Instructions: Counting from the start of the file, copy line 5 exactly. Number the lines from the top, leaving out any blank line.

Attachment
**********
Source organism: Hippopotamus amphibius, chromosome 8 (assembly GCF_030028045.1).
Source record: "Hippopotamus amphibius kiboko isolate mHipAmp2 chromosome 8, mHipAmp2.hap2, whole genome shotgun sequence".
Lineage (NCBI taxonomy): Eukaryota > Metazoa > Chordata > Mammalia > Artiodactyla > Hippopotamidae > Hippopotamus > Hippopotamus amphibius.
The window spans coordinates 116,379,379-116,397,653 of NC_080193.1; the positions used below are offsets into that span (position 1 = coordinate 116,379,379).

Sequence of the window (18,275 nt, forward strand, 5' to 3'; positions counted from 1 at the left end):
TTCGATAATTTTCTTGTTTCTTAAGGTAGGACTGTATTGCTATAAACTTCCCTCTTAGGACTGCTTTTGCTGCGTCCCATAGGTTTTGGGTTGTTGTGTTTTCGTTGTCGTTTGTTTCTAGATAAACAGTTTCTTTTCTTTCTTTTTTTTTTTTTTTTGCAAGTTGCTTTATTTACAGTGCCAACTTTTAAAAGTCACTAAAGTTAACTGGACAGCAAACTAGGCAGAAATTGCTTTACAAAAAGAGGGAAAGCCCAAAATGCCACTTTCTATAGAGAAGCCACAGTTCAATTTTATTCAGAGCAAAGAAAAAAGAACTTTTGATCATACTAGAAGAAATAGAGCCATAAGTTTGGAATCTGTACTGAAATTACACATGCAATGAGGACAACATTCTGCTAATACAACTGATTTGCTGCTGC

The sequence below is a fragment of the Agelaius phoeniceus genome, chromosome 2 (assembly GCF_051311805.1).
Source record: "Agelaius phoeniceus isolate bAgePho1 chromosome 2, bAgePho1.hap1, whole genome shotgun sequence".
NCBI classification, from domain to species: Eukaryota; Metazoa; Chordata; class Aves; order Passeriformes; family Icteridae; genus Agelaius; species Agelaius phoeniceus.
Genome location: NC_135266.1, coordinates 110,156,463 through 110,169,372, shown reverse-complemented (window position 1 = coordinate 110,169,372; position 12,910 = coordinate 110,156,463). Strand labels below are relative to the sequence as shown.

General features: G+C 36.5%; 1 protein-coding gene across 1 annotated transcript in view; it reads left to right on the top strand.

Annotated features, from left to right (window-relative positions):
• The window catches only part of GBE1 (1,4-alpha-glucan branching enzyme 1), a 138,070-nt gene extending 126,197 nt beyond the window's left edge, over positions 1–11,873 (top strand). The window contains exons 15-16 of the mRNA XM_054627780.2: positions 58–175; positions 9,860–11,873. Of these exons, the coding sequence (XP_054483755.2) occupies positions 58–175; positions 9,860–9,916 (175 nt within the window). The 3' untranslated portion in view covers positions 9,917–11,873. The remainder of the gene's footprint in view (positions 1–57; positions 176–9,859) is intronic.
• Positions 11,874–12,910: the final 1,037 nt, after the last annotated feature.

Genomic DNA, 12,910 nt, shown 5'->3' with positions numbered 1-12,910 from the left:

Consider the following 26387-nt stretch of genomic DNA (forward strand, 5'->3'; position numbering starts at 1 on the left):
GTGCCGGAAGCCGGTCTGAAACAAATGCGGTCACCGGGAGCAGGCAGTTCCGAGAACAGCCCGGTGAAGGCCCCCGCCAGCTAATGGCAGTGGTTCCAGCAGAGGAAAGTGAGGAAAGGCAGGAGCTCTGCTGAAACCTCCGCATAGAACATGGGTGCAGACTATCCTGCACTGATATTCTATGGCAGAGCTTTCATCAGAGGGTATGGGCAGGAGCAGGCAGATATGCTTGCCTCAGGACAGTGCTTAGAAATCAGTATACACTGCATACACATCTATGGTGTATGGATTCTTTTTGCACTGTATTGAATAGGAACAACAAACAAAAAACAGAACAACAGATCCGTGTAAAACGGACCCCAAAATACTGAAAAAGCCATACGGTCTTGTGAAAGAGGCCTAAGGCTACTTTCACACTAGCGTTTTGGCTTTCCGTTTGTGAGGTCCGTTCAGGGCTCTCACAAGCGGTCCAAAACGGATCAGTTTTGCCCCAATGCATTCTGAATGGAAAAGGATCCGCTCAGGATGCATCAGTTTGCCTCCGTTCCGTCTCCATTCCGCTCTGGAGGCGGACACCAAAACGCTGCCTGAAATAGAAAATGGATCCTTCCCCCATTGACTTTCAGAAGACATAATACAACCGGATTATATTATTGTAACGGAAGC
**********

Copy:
Sequence of the window (18,275 nt, forward strand, 5' to 3'; positions counted from 1 at the left end):